Now's time to fine-tune your lures

OUTDOORS

January 03, 1993|By LONNY WEAVER

It's cold, wet, muddy, windy and just plain nasty. Yep, we are entering the dreaded cabin fever season.

Maybe a project or two will help combat the blues, so how about fine-tuning your fishing lures?

Let's start by filling the bathtub and then pulling the plugs through the water to see if any tilt when retrieved.

This can ruin the action of the lure and cost you a bragging bluefish or record bass. A slight bend of the line-tie eye in the direction you want the lure to go will cure the problem.

To tune a plug with the line-tie on the bill of a diving lure, bend the tail hook eye toward the left side of the lure if you want the plug to go right, and toward the right if you want it to run to the left.

Go over each of your lures and make sure all of your hook hangers are straight and tight. You can straighten metal lips with pliers.

If the treble hooks on your lures can reach each other, they will tangle. Try placing a small ball of solder on the front section of the rear hook hanger or screw-eye.

This will prevent the rear hook from moving forward far enough to tangle with the front hook. The same operation can be performed on the rear hanger section of the front hook if you want the extra weight slightly forward. Experiment to see what you like best.

Propellers on topwater plugs sometimes hang up because the screw eyes holding them are too tight. Loosening them usually corrects the problem. Clean any beads or swivels on both sides of the propeller with metal polish.

Sometimes vegetation is so thick that you cannot get a weedless lure to sink through it.

Take a spoon such as the popular Johnson Silver Minnow and clamp on a quarter-ounce ear-type lead sinker where the weedguard joins the spoon body. You also can add solder or melted lead where the hooks join the spoon.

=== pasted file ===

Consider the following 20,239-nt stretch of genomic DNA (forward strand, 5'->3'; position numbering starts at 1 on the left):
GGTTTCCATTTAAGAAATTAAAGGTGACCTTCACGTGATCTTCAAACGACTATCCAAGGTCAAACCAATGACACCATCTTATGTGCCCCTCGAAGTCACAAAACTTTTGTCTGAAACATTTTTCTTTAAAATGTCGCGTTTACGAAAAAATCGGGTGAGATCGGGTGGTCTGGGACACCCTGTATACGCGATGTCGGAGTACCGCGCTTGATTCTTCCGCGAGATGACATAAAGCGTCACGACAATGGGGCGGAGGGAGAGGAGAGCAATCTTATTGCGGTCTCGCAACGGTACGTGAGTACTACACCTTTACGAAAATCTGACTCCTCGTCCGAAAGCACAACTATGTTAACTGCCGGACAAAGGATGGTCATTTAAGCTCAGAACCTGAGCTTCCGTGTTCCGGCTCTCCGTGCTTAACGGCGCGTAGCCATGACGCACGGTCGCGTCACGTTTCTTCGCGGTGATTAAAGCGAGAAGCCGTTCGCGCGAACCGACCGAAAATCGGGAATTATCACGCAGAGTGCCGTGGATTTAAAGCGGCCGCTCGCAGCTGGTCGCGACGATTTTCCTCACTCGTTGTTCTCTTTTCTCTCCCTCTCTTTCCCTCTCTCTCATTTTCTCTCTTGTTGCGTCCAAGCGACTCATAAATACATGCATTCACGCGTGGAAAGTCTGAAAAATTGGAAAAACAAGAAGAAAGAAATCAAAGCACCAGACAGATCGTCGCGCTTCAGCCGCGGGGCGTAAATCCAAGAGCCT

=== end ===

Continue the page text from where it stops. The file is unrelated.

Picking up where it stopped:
This will slow down the spoon's famous side-to-side wobble, but it also will help crash the spoon through the vegetation to where the fish are laying. Add a pork rind or plastic grub to counteract the lost lure action.

Events at wildlife sanctuary

Lots of activities are scheduled this month for the Department of Natural Resources' Merkle Wildlife Sanctuary in Upper Marlboro.

Beginning Jan. 8 from 4 to 5:30 p.m. is the Junior Rangers Program. Youngsters 7 to 10 learn about the environment and Maryland's natural resources. The program runs for five Wednesdays, and the fee is $5 per child.

A second Junior Rangers program will begin Saturday and continue for five Saturdays from 3 to 4:30 p.m. Call (301) 888-1410 for details.

On Sunday, the sanctuary will present a slide show, accompanied by music and poetry beginning at 1 p.m. This unique show, featuring soprano Julie Smith, will present an overview of the sanctuary, featuring wildlife and flowers.

From 8 to 9 a.m. Jan. 12, the sanctuary will conduct a bird count. Teens and adults will tour the grounds and look for birds of the season. Reservations are required not later than next Sunday, and you are encouraged to bring binoculars and field guides.

Other events scheduled include a Naturalist's Van Tour on Jan. 17, and a Nature Video is set for Jan. 24. On Jan. 30, the Merkle Wildlife Sanctuary will play host to a photography workshop.

Reservations are required for some events. Call (301) 888-1410 for information.

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